Time was running short. Only a few hours more and Silvanus would be no more than a sinewy Dr. Pepper container.
Listening to his sporadic communications, we could all imagine the sound of the liquid rushing through grimy plastic tubing and into his veins, as we huddled round the small receiver and pored over the nuances of every spoken sentence. It was his sole means of communication with the rest of us, and as it crackled into life again our shoulders tensed as one.
“Malef… I wouldn’t put it past her…”
The mysterious hacking of the town’s PA system had directed our, by now desperate, attentions to the artistic souls among our number.
‘First literature, now art,’ I remember thinking. ‘Do Medpro’s claws grasp even wider than we thought?’
Then came a splinter of hope; news from one of our number about somewhere we had missed…
Silv’s art studio. All but forgotten, the wooden building lurked at the far end of his extensive garden, windows three-quarters shuttered like narrowed eyes, as if intentionally turning its contents away from view. As I was going to discover shortly, that was for good reason.
Cindy Sue and I kicked the front door down with a satisfying crunch, and surveyed the interior. To the left, I caught a glimpse of something pink. Remembering Silv’s previous mention of the colour, I craned my neck to peer into the room.
“Oh, awesome. I’ll… check in here.”
Cindy shrugged, and moved off into a hall full of manuscripts as I marvelled at the… ‘feminine’… pictures lining the room.
“Nice,” I muttered, making a mental note to come back later.
Nice, maybe, but not what we were looking for… and then I spotted it: A trapdoor, tucked away in the corner of the room.
I prised it open, and stepped down into a small area, not so much a room as a hollow, that it seemed the owner had been using to store correspondence, of which there was a great deal. At least, there had been at one time.
Almost all of one wall was now missing, in its place a large, jagged hole, as if the wall had been literally eaten away. Beyond this, a rough passageway stretched away out of sight, and my heart leapt. A breakthrough. Heh.
My fists clenched in anticipation, I ducked my head and raced down the passageway. It was a serpentile thing, curving and coiling round and round, until I had no clue which direction I was heading in. It darkened as I progressed and, cursing my lack of foresight at not bringing a torch, I took out my phone.
As I flipped it open and began to make my way forward by the light of the screen, I thought – no; I know – I saw something flicker in the shadows just out of the blue light’s weak radius.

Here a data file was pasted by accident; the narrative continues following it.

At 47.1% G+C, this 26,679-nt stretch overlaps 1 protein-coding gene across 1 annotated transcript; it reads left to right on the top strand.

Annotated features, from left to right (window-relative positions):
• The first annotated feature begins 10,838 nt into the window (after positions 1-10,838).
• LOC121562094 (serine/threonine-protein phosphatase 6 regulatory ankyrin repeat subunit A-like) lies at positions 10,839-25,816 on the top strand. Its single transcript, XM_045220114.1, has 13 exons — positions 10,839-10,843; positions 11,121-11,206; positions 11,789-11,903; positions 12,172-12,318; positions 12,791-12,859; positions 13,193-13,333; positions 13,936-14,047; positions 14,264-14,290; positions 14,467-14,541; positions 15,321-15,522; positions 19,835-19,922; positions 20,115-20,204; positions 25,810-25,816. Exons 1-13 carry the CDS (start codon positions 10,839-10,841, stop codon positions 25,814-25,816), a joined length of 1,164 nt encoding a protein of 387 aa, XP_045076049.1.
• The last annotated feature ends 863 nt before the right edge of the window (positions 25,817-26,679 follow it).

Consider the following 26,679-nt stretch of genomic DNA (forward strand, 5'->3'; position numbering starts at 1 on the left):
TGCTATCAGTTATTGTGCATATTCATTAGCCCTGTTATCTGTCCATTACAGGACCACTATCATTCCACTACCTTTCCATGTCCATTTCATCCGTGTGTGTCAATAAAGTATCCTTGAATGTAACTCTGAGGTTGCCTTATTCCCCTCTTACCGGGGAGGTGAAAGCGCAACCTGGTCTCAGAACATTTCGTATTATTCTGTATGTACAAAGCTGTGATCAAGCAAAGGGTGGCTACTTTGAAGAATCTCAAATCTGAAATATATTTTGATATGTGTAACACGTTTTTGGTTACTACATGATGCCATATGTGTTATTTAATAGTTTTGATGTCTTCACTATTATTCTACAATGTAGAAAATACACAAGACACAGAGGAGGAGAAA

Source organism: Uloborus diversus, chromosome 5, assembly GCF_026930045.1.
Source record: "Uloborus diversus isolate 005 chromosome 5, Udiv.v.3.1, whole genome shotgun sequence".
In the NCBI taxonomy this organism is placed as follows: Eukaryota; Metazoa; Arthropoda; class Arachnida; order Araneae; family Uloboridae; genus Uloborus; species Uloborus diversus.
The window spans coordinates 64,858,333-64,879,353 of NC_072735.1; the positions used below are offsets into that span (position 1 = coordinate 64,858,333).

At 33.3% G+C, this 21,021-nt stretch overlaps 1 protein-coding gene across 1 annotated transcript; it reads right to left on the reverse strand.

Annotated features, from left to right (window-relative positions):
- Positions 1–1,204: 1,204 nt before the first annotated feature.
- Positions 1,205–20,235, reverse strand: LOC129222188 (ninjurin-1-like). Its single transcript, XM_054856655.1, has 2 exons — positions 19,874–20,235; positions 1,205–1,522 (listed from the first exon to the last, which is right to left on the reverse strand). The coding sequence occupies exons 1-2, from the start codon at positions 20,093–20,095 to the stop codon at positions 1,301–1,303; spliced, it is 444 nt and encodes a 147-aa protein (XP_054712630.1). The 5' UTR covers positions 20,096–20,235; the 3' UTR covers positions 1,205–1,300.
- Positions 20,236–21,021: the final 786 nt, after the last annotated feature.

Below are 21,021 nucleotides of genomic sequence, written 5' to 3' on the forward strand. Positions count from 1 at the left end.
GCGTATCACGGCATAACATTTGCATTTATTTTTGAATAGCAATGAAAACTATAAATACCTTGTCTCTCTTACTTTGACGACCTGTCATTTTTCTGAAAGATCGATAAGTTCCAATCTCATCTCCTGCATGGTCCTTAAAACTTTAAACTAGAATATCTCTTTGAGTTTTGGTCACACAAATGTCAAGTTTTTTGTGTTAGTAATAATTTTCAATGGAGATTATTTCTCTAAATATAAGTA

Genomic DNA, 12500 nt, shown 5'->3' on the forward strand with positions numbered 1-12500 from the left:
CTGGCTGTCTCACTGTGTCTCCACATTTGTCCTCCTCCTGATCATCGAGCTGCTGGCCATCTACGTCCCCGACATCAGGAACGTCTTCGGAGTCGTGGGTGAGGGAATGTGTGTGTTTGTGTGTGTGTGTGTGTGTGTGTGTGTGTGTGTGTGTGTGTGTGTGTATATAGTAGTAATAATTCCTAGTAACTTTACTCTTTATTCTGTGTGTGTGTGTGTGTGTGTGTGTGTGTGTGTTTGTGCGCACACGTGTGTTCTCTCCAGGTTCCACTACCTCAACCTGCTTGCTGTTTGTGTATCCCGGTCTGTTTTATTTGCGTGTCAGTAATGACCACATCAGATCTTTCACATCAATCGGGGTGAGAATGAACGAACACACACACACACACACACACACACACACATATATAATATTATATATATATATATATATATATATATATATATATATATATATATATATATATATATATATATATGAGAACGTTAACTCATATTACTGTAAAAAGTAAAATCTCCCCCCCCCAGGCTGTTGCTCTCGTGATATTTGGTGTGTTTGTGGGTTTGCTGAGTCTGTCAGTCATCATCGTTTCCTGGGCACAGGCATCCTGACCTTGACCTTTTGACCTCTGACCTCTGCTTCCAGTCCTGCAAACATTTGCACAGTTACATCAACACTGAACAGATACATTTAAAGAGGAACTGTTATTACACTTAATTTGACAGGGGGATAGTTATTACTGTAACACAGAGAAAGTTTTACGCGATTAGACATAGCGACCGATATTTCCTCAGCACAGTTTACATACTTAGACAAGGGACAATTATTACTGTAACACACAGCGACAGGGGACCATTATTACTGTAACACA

The shock of this was doubled by a sudden sound up ahead. But the sound was familiar, and put all other thoughts out of my head – the crackling of a shortwave radio.
I pounded round the next corner, and barged through a flimslily crafted door, emerging into a basement room. I was expecting to see Silv, but there was nothing in the room save a load of dusty old art canvases. I noticed some steps leading up to another door, but the radio crackling continued from down here – through one of the walls. Pulling away the sheets and pictures from the direction I suspected the noise to be coming from revealed one final door.
This must be it.
The handle turned with a soft ‘click’, and I stepped through into a room that was the very epitome of dank, dark and dirty. And Silv was in the middle of it, tied to a crudely fashioned intravenous unit, a sugary, fizzy liquid seeping slowly down one of its many tubes… A shocked glance at the timer revealed that less than six minutes were left – had the timer been intentionally shortened? Did someone know we were getting close?
I yanked the tube out of Silv’s arm – time for apologies later – and untied his malnourished wrists. As he rose from the table and turned to hop down, I couldn’t help but wince at the sight.
This is what I saw
The mystery continues…
Watched In Bruges last night – amazing film, really took me by surprise. Then hit the mean streets of Leicester with a mate and we had a couple of pints bemoaning the lack of decent women, trying to figure out why there aren’t any around before eventually realising that, of course, we’re probably just too lazy to look for them.